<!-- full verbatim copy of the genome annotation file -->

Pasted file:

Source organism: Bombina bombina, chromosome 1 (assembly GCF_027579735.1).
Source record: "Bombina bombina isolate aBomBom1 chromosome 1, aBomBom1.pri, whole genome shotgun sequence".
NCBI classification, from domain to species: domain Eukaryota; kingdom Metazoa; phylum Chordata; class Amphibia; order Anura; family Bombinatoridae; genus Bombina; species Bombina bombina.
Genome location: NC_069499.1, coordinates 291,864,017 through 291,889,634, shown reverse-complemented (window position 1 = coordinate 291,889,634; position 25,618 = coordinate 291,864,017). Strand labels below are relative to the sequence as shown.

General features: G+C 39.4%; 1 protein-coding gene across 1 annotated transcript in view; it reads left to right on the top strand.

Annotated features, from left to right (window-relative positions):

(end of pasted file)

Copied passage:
Source organism: Bombina bombina, chromosome 1 (assembly GCF_027579735.1).
Source record: "Bombina bombina isolate aBomBom1 chromosome 1, aBomBom1.pri, whole genome shotgun sequence".
NCBI classification, from domain to species: domain Eukaryota; kingdom Metazoa; phylum Chordata; class Amphibia; order Anura; family Bombinatoridae; genus Bombina; species Bombina bombina.
Genome location: NC_069499.1, coordinates 291,864,017 through 291,889,634, shown reverse-complemented (window position 1 = coordinate 291,889,634; position 25,618 = coordinate 291,864,017). Strand labels below are relative to the sequence as shown.

General features: G+C 39.4%; 1 protein-coding gene across 1 annotated transcript in view; it reads left to right on the top strand.

Annotated features, from left to right (window-relative positions):